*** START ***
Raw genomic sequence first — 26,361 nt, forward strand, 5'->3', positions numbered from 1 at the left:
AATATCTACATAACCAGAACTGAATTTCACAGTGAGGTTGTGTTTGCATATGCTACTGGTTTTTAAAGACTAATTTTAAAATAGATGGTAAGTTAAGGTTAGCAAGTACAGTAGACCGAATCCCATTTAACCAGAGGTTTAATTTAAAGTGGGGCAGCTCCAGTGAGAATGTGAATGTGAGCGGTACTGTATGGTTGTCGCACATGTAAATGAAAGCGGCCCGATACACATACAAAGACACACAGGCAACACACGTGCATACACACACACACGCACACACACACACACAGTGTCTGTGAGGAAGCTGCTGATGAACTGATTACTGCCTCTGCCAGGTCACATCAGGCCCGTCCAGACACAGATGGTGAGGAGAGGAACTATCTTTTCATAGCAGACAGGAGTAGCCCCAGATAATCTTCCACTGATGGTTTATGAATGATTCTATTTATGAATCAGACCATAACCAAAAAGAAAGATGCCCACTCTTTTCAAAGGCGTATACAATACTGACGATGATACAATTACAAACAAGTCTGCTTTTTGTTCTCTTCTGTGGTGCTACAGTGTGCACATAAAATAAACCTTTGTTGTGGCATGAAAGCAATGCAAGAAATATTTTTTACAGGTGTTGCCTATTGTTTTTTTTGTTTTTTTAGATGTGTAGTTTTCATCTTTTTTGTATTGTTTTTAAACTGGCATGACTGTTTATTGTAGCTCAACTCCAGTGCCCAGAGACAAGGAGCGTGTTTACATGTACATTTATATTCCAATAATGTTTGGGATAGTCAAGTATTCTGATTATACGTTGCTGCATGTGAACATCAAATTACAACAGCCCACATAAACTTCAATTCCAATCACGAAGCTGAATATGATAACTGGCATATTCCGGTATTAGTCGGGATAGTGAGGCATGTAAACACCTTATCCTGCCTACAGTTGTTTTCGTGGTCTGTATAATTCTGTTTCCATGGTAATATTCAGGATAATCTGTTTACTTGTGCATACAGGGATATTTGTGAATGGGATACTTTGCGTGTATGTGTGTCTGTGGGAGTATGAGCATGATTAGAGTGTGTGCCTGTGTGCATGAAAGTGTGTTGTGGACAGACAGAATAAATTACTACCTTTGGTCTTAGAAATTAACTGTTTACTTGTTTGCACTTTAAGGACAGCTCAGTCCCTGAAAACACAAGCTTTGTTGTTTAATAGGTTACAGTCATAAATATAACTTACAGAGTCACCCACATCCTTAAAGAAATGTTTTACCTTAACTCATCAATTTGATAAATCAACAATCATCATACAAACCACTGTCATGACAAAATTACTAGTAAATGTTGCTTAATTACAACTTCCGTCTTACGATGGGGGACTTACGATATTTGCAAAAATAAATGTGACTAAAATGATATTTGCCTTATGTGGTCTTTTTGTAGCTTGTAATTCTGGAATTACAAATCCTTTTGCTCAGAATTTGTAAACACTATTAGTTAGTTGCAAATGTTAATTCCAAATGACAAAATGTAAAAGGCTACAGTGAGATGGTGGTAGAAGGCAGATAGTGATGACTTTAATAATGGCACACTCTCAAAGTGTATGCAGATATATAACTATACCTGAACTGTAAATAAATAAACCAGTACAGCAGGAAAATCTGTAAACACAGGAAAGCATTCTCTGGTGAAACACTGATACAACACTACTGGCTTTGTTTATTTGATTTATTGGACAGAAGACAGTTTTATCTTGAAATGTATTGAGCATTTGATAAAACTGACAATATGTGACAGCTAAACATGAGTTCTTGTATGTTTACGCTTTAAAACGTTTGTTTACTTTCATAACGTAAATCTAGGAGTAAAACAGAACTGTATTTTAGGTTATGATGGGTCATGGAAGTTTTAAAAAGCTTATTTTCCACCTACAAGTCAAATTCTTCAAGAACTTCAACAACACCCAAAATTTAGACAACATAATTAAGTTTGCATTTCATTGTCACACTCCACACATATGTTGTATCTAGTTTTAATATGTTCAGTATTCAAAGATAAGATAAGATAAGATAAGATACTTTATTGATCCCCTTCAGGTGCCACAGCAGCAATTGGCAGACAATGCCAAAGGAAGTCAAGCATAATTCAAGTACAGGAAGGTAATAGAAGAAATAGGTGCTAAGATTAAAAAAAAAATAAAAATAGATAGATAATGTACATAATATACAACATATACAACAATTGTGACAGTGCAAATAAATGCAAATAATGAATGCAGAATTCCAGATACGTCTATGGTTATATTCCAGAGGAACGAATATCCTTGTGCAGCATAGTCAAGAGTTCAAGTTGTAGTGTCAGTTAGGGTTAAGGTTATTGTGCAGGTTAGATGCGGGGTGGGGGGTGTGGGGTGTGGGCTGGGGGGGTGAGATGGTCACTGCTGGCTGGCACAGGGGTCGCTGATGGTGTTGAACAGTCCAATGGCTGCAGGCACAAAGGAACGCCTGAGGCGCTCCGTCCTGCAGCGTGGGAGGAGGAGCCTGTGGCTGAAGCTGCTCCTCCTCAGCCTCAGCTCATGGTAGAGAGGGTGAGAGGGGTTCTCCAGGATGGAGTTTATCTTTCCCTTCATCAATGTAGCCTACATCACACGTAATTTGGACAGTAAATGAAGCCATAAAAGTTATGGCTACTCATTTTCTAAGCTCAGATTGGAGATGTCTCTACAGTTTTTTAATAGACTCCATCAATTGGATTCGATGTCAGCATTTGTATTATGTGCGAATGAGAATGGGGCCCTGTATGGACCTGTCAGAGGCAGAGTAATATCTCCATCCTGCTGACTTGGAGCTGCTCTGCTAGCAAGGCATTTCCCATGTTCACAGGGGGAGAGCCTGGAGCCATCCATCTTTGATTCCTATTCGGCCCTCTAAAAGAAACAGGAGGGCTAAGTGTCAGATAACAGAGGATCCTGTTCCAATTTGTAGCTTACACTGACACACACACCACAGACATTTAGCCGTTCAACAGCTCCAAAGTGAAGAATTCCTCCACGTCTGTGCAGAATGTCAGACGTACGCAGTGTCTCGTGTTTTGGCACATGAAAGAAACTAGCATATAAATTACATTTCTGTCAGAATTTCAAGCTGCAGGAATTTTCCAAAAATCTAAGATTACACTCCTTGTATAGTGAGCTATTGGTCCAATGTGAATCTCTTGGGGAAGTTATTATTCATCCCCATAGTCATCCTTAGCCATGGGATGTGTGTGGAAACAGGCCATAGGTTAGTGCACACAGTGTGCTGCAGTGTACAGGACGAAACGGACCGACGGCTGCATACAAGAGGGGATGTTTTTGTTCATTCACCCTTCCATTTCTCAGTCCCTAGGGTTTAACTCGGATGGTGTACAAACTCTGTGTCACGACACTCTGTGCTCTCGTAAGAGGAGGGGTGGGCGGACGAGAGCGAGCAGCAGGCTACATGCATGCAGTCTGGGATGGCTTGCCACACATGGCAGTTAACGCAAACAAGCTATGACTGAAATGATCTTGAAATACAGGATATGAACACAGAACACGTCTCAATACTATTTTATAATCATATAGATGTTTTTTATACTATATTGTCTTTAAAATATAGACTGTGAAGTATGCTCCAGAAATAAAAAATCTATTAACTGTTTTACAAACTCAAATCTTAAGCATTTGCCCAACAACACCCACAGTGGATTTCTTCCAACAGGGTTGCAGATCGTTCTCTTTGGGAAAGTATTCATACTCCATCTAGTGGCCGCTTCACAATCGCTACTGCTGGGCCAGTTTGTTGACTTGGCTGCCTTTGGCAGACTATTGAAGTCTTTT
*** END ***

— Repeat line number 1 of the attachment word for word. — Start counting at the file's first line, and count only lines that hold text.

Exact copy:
Raw genomic sequence first — 26,361 nt, forward strand, 5'->3', positions numbered from 1 at the left: